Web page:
Spurn Point has had a varied history and over the last 20 years the road along the point been swept away about 6 times and then rebuilt with concrete slabs. In recent years there have have been two incidents, one happened on the 28th August 2011 damaging small sections of the road and closing it for over 2 weeks while the road was repaired, and again on the 5th December 2013 a North Sea tidal surge swept over the peninsula breaching an area of 800 metres which has had a devastating effect. The Nature reserve is now closed to vehicles and can only accessed on foot or bicycle, but there is a 4x4 vehicle to cross the breach at low tide on a 2 hour Safari.
Spurn Point is a natural breakwater between the Humber and the North Sea and has been a land mark for shipping for 100's of years. There is the Spurn Low Light that has been used as an explosive store and a water tower since it was replaced in 1895 by the present lighthouse which was in service for 90 years when it was last used in 1985.
The peninsula of sand and shingle, was an important Military base until the 1950's when they left and then in 1960 it was acquired by the Yorkshire Wildlife Trust.
A map diagram of Spurn point showing the sea breach and the local villages and the Visitor Centre.
Spurn Heritage Coast.
Blue Bell Visitor Centre. Open; Easter-October Sat - Sun & school holidays. Tel:- 01964 650139
This is an aerial view of the peninsula taken around 2007, with the North Sea on the right and the River Humber on the left. This is a 6 km long spindly peninsula of sand and shingle, that hooks into the Humber estuary. It has built up over a period of years with deposits from the eroding shores to the north and the build up of silt from the River Humber. This region from the village to the north, Kilnsea (which has two shores the seaward one is a sandy beach while the other one in the Humber estuary is muddy sand but sheltered) to Spurn Point is now a National Nature Reserve. There is no vehicular access on to the Point and admission to the nature reserve is free but there are entry fees for the lighthouse and for Spurn Safaris. From the Blue Bell Visitor Centre it is about 3½ walk along the shore to the tip of the head it will rquire you to ensure you plan to include the high tides to ensure you are not stranded when the point is cut off from the mainland. At the head moored just off the jetty is the Humber lifeboat, one of only three in the country, manned by a full time crew. At the jetty you will see the comings and goings of the Humber Pilots as they go and guide the shipping in and out of the Humber through the difficult and narrow shipping lanes.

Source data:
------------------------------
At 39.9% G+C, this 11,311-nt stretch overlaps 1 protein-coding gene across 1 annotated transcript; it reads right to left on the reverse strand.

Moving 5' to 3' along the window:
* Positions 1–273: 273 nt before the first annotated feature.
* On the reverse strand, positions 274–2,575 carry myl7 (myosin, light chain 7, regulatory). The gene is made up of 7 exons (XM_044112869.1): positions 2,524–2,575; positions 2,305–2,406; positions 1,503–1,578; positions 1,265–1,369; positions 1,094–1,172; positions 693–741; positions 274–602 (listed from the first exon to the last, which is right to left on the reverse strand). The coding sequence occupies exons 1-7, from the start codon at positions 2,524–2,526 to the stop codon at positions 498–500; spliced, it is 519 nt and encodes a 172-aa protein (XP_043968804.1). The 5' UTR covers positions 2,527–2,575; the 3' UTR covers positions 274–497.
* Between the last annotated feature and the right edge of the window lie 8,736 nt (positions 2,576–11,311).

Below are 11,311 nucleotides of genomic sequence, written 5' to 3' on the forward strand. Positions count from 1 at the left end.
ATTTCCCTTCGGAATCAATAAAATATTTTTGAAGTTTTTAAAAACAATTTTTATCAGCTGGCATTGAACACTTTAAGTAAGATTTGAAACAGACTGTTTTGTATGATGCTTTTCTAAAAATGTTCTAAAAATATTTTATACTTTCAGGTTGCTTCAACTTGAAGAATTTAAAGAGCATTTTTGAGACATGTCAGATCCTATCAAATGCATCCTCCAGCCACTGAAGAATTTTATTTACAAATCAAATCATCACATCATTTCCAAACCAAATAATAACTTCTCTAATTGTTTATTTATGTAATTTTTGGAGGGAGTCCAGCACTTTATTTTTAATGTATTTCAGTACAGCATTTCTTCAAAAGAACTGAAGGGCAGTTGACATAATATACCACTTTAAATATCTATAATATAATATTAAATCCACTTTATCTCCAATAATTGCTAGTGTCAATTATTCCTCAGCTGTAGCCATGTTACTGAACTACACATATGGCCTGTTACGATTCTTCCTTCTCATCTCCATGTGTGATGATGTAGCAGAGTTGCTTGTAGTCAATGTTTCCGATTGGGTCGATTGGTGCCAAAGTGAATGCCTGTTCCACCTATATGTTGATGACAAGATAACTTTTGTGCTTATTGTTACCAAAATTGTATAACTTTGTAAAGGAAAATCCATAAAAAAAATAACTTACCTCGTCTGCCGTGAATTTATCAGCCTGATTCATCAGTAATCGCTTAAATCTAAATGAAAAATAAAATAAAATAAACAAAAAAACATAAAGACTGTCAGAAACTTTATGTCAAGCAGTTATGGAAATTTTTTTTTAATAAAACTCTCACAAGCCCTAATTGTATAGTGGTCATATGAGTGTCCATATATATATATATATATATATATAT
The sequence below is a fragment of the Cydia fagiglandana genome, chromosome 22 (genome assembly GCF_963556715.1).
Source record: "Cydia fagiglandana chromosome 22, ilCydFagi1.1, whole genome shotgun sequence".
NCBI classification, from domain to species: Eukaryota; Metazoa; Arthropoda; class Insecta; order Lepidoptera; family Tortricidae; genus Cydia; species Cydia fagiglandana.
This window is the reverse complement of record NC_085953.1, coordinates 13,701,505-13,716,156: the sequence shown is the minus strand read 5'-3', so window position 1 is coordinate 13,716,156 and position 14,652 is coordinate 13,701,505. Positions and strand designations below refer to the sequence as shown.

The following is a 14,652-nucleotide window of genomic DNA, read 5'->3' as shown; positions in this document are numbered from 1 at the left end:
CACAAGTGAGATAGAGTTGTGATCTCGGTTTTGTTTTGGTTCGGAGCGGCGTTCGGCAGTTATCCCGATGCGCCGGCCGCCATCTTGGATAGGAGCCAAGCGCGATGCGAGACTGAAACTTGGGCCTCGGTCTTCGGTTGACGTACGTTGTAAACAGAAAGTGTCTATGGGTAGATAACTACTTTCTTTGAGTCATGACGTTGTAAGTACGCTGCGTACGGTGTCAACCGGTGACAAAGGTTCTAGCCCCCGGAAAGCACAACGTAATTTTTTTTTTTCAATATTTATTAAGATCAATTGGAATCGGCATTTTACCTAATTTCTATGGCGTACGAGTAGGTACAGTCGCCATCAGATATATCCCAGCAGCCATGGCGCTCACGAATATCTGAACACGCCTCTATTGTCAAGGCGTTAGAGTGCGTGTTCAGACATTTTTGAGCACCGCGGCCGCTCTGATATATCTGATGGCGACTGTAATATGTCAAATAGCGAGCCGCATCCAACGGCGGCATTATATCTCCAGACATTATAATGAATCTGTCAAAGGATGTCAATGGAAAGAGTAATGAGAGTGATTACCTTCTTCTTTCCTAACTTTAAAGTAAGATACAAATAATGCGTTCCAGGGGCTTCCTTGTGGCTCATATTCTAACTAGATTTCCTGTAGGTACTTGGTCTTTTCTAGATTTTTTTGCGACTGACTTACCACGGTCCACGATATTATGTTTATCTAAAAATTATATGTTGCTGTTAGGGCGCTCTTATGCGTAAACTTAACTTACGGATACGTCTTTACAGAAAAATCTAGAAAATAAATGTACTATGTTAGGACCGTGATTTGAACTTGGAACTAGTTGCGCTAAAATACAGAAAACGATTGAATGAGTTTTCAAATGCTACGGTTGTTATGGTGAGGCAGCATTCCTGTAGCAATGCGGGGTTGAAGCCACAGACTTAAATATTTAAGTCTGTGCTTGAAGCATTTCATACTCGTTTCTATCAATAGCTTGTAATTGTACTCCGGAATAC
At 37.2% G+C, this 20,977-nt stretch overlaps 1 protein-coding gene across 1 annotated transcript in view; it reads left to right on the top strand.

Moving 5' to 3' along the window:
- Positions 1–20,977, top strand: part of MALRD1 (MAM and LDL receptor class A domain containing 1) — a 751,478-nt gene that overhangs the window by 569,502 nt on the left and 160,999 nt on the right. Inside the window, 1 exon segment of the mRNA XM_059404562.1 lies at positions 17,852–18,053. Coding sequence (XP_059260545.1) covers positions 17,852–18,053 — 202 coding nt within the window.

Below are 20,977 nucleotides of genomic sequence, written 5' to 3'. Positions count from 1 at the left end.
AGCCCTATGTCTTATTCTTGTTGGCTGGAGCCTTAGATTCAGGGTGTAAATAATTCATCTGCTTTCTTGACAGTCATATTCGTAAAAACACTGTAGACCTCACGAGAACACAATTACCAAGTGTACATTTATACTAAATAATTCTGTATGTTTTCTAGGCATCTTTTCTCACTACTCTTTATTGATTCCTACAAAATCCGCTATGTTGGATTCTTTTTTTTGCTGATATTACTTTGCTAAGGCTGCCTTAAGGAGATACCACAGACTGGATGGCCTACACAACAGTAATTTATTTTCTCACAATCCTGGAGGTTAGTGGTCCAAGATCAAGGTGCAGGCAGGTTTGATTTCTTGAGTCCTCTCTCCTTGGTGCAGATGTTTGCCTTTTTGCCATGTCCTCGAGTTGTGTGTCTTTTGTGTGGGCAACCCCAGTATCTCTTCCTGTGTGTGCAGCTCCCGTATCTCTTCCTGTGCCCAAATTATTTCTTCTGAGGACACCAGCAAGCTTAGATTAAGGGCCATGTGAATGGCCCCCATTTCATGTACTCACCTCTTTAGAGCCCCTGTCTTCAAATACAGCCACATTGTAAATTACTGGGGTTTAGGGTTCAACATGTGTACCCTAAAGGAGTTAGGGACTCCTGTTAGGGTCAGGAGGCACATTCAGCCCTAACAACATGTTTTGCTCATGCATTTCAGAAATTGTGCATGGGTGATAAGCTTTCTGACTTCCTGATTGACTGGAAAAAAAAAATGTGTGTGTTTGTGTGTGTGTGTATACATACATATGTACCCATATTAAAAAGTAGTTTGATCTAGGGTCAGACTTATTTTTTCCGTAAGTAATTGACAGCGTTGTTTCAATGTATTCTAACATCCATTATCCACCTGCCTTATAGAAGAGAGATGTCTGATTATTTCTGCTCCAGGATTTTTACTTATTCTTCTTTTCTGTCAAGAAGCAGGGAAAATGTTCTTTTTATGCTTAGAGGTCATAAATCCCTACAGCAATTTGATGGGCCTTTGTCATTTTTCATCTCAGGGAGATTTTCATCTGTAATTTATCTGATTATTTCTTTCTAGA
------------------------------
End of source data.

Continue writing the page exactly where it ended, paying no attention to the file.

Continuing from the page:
This picture is of the Lighthouse, (In 2013 received a £400,000 grant to be restore and turn into a Visitors centre),and Spurn Low Light at Point taken in September 2013. The Spurn Lighthouse has now been restored and is now open to the public to view the area from the lantern room about 135ft above sea level, with access from Kilnsea by bicycle, on foot or onboard the 4x4 'Spurn Safari' vehicle. The mainland is cut off from the point at high tide, so access requires planning with tide times considered. Lighthouse ticket: Adult - £4.00 Lighthouse ticket: Children / Senior Citizen - £3.00